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    Nanotechnology promises to help farmers cut pesticide use – but could also make chemicals more toxic

    Nanotechnology has pervaded numerous industrial sectors over the past decades. Although many of us may not be aware of it, nanomaterials are now embedded within many of the the products we use in our daily lives. Recent developments suggest that agriculture could be next in line.
    Source: hpgruesen via
    Source: hpgruesen via Freepik

    Pesticide products based on nanoscale materials – nano-enabled pesticides – are currently heralded as a promising new solution that could enhance the protection of crops from pests and disease, while posing minimal risk to the environment.

    But, together with a team of environmental scientists, we argue in this new study that despite claimed sustainability benefits, adding nanomaterials to this equation is likely to do more harm than good.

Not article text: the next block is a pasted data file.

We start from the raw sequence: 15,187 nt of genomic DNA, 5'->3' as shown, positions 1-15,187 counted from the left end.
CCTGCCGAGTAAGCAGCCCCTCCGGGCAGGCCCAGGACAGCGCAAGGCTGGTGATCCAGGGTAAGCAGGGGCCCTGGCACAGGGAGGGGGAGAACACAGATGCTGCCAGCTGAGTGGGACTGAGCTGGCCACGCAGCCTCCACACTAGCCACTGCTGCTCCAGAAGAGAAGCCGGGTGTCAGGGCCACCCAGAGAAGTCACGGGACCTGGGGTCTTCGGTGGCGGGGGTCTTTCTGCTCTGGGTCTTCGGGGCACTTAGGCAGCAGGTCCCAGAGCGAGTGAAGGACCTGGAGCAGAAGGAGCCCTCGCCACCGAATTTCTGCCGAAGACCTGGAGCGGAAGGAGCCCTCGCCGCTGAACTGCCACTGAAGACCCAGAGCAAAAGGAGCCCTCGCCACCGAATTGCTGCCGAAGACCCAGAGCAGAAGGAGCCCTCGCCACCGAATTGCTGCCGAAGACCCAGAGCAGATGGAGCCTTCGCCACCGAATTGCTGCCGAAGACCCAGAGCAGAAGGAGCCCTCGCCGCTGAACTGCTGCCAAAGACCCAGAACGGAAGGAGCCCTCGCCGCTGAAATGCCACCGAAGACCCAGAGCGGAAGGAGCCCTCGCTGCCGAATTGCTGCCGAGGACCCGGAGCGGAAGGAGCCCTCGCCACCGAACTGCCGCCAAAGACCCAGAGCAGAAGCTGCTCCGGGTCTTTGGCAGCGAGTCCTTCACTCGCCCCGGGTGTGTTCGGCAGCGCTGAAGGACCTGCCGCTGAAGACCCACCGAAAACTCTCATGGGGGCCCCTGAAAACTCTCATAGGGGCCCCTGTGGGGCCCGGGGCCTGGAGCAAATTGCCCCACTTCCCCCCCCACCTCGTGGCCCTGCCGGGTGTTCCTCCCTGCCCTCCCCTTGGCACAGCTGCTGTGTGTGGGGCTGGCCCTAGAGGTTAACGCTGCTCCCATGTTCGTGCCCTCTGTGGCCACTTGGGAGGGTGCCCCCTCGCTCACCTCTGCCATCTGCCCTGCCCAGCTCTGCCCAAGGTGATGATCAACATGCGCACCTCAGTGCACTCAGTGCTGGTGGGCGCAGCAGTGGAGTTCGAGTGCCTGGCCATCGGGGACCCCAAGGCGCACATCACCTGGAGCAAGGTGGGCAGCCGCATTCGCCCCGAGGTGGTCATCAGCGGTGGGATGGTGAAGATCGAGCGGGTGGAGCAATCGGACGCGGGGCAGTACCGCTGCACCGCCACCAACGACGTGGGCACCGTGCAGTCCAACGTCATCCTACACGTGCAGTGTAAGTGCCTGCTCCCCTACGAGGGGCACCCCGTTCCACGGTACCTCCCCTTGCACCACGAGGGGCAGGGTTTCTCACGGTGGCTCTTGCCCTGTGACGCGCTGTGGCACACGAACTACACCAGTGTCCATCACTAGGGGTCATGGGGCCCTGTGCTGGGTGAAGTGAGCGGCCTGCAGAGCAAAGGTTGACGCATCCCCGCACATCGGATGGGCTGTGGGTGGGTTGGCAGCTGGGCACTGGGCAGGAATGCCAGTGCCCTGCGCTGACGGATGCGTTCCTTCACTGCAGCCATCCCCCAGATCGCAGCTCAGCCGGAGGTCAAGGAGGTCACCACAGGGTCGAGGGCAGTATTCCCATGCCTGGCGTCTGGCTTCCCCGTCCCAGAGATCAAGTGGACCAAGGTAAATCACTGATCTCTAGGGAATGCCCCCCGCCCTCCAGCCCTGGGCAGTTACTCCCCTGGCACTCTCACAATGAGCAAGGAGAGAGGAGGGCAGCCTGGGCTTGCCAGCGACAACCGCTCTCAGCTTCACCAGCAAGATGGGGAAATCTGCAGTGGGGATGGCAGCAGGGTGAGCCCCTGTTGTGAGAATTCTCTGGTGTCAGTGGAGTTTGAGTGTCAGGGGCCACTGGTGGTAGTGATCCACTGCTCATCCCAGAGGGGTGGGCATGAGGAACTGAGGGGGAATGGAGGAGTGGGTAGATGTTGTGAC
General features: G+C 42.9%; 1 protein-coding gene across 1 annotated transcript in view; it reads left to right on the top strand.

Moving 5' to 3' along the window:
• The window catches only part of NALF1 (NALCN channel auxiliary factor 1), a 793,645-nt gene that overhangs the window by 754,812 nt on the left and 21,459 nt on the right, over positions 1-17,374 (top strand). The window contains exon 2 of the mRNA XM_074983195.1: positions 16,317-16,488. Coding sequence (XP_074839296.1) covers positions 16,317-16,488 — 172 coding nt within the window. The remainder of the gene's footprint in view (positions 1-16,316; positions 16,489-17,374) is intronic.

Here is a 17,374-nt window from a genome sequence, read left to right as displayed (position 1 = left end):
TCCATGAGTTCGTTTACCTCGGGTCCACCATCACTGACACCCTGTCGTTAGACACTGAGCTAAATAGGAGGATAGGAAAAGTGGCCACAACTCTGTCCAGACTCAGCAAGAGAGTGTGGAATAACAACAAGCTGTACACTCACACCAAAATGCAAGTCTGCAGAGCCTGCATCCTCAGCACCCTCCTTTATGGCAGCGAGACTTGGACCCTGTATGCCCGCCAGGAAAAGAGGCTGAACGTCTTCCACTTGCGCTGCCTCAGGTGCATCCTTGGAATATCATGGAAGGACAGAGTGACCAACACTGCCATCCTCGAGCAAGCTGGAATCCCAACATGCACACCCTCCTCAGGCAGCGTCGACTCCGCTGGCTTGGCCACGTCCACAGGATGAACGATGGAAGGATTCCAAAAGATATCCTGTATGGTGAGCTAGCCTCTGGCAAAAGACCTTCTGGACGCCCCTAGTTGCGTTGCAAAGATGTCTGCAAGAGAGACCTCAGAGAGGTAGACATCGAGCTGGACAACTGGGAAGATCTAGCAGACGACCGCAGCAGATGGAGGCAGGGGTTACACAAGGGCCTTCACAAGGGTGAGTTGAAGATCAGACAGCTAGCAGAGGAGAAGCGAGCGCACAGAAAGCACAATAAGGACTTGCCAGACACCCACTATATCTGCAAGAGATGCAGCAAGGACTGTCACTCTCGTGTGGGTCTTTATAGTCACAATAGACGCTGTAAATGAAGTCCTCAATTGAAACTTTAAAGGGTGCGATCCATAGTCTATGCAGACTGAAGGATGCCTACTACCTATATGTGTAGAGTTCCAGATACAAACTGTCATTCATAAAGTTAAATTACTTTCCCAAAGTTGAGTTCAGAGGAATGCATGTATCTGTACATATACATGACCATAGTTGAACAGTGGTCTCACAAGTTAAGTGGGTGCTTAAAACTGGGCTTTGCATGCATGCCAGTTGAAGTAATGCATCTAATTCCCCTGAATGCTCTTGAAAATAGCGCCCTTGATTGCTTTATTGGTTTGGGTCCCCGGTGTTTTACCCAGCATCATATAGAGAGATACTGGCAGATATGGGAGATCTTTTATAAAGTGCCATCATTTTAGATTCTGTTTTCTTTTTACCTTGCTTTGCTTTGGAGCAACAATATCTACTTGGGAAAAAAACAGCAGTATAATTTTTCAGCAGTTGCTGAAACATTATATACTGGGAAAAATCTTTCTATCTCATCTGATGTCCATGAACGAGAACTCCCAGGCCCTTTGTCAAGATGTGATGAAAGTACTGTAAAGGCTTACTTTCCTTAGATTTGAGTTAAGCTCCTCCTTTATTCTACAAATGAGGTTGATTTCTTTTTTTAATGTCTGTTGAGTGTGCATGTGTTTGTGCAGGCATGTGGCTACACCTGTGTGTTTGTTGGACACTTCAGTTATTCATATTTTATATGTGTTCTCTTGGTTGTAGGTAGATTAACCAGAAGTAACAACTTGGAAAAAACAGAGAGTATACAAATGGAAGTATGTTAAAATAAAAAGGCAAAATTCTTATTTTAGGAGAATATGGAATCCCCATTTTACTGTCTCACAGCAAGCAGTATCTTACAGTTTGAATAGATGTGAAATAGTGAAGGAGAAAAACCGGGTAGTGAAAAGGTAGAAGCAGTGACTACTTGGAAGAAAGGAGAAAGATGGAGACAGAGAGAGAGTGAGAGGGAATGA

High expectations and bold promises of enhanced efficiency and sustainability have surrounded nanotechnology since its initial large-scale commercialisation two decades ago. There is little doubt that nanotechnology has delivered on some of these criteria. Spectacular examples include applications in solar cells and batteries that help society transition away from fossil fuels.

    At the same time, there is ample evidence of cases where the prefix “nano” has been over-hyped for marketing rather than scientific purposes. These range from overpromised efficacy of nanoparticles for cancer-targeting applications to downright scams where nano-products are sold under the claim of curing Covid.

    More importantly, there are instances where the risks of nanomaterials to human and environmental health outweigh their benefits. Concerns regarding genotoxicity – or damage to DNA – recently resulted in a ban of titanium dioxide nanoparticles for use as food colourants in the EU.